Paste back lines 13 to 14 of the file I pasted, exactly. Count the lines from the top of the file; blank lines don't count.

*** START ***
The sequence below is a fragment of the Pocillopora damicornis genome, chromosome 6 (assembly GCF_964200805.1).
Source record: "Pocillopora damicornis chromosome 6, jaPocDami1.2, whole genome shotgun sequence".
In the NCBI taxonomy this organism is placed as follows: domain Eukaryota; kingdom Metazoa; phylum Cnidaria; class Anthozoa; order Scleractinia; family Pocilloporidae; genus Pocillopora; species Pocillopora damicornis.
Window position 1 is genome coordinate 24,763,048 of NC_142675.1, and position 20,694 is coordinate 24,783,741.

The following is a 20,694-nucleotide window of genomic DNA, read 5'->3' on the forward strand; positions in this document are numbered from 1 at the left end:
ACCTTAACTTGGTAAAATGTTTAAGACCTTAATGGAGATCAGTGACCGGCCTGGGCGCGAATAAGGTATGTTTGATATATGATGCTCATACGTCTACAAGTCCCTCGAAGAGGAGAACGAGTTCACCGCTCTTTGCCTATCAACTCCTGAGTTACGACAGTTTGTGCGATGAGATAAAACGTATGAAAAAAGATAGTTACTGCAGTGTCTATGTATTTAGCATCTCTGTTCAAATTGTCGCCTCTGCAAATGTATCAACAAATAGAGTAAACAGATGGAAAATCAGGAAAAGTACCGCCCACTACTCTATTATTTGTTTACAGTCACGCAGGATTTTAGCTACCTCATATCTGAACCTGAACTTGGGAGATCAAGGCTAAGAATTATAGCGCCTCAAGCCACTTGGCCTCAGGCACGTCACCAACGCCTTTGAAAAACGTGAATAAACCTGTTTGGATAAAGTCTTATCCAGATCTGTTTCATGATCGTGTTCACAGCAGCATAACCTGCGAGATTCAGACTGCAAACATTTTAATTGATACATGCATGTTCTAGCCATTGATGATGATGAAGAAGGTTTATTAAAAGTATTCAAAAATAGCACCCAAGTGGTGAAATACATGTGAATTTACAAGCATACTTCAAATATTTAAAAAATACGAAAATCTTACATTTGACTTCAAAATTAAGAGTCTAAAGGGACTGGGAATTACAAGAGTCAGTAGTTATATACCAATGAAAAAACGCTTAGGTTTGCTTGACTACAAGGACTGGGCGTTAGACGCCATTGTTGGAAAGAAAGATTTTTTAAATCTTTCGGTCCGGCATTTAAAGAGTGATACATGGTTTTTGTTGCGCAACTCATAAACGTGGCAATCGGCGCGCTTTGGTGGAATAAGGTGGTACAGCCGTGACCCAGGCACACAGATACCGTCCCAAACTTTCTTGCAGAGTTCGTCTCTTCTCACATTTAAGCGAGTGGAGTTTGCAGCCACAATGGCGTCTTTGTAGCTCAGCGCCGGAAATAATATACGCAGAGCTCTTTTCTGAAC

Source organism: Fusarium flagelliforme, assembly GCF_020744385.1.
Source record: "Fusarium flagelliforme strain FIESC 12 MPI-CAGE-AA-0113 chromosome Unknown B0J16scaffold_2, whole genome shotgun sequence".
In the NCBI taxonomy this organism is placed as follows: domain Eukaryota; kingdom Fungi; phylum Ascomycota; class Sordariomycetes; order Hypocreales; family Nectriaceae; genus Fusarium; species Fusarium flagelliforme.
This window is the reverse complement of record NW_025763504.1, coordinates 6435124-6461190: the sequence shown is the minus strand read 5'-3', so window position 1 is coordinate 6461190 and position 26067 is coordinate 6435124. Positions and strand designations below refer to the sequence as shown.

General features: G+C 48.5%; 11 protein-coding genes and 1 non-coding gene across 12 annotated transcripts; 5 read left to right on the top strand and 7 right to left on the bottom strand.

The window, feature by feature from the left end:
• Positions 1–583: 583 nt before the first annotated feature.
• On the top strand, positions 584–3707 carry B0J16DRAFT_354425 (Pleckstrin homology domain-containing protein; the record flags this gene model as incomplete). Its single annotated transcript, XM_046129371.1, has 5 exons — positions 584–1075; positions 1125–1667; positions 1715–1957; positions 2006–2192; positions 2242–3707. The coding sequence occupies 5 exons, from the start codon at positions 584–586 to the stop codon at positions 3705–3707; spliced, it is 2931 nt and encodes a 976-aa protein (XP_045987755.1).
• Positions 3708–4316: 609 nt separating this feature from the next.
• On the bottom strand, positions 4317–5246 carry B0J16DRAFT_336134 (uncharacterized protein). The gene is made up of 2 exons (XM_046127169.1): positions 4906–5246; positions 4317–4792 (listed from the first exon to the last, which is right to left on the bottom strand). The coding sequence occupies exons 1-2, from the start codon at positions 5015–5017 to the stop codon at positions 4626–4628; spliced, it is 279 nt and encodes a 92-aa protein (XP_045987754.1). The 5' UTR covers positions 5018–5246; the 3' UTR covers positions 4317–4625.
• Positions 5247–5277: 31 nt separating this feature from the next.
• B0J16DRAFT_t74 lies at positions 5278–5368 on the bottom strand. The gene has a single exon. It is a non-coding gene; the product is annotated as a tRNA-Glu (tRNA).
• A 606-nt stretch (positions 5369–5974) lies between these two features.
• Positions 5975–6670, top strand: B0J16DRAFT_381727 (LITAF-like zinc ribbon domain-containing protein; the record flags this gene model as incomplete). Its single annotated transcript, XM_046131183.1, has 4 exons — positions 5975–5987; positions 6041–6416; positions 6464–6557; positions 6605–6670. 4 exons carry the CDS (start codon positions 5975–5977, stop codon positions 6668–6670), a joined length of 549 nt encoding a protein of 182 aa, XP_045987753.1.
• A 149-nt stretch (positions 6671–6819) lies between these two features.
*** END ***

• Positions 1–583: 583 nt before the first annotated feature.
• On the top strand, positions 584–3707 carry B0J16DRAFT_354425 (Pleckstrin homology domain-containing protein; the record flags this gene model as incomplete). Its single annotated transcript, XM_046129371.1, has 5 exons — positions 584–1075; positions 1125–1667; positions 1715–1957; positions 2006–2192; positions 2242–3707. The coding sequence occupies 5 exons, from the start codon at positions 584–586 to the stop codon at positions 3705–3707; spliced, it is 2931 nt and encodes a 976-aa protein (XP_045987755.1).